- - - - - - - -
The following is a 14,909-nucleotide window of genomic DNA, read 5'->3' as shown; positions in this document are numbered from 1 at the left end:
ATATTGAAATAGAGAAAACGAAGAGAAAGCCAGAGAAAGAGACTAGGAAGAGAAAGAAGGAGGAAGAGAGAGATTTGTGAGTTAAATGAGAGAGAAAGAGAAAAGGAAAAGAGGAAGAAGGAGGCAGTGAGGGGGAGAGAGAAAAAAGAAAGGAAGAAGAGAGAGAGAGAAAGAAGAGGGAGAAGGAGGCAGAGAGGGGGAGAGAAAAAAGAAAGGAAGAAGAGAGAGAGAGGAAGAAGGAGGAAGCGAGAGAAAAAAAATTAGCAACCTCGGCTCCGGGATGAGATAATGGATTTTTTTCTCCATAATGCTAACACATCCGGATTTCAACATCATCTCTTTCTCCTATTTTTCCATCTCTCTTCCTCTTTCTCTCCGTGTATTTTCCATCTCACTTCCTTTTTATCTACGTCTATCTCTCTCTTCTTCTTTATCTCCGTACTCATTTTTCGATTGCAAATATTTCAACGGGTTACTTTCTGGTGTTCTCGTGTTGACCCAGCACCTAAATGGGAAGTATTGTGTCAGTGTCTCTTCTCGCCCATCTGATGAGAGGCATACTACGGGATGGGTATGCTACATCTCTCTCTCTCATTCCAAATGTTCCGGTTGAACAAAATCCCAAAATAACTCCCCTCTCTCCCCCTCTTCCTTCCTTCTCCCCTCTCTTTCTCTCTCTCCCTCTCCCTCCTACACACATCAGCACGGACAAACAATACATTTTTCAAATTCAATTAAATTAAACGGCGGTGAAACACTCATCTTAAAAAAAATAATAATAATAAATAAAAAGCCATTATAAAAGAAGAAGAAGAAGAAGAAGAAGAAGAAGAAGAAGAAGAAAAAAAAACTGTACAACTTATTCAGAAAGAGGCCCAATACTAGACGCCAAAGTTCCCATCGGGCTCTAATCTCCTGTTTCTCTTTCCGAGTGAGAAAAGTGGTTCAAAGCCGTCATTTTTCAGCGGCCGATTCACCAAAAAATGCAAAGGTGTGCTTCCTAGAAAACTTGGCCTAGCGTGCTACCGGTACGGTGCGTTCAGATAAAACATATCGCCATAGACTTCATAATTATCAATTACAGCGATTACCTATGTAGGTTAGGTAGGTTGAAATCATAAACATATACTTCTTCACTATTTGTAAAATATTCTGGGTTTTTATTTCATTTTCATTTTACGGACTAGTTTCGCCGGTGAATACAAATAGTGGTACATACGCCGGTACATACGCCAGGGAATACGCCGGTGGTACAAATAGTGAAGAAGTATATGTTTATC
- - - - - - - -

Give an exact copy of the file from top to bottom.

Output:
The following is a 14,909-nucleotide window of genomic DNA, read 5'->3' as shown; positions in this document are numbered from 1 at the left end:
ATATTGAAATAGAGAAAACGAAGAGAAAGCCAGAGAAAGAGACTAGGAAGAGAAAGAAGGAGGAAGAGAGAGATTTGTGAGTTAAATGAGAGAGAAAGAGAAAAGGAAAAGAGGAAGAAGGAGGCAGTGAGGGGGAGAGAGAAAAAAGAAAGGAAGAAGAGAGAGAGAGAAAGAAGAGGGAGAAGGAGGCAGAGAGGGGGAGAGAAAAAAGAAAGGAAGAAGAGAGAGAGAGGAAGAAGGAGGAAGCGAGAGAAAAAAAATTAGCAACCTCGGCTCCGGGATGAGATAATGGATTTTTTTCTCCATAATGCTAACACATCCGGATTTCAACATCATCTCTTTCTCCTATTTTTCCATCTCTCTTCCTCTTTCTCTCCGTGTATTTTCCATCTCACTTCCTTTTTATCTACGTCTATCTCTCTCTTCTTCTTTATCTCCGTACTCATTTTTCGATTGCAAATATTTCAACGGGTTACTTTCTGGTGTTCTCGTGTTGACCCAGCACCTAAATGGGAAGTATTGTGTCAGTGTCTCTTCTCGCCCATCTGATGAGAGGCATACTACGGGATGGGTATGCTACATCTCTCTCTCTCATTCCAAATGTTCCGGTTGAACAAAATCCCAAAATAACTCCCCTCTCTCCCCCTCTTCCTTCCTTCTCCCCTCTCTTTCTCTCTCTCCCTCTCCCTCCTACACACATCAGCACGGACAAACAATACATTTTTCAAATTCAATTAAATTAAACGGCGGTGAAACACTCATCTTAAAAAAAATAATAATAATAAATAAAAAGCCATTATAAAAGAAGAAGAAGAAGAAGAAGAAGAAGAAGAAGAAGAAGAAAAAAAAACTGTACAACTTATTCAGAAAGAGGCCCAATACTAGACGCCAAAGTTCCCATCGGGCTCTAATCTCCTGTTTCTCTTTCCGAGTGAGAAAAGTGGTTCAAAGCCGTCATTTTTCAGCGGCCGATTCACCAAAAAATGCAAAGGTGTGCTTCCTAGAAAACTTGGCCTAGCGTGCTACCGGTACGGTGCGTTCAGATAAAACATATCGCCATAGACTTCATAATTATCAATTACAGCGATTACCTATGTAGGTTAGGTAGGTTGAAATCATAAACATATACTTCTTCACTATTTGTAAAATATTCTGGGTTTTTATTTCATTTTCATTTTACGGACTAGTTTCGCCGGTGAATACAAATAGTGGTACATACGCCGGTACATACGCCAGGGAATACGCCGGTGGTACAAATAGTGAAGAAGTATATGTTTATC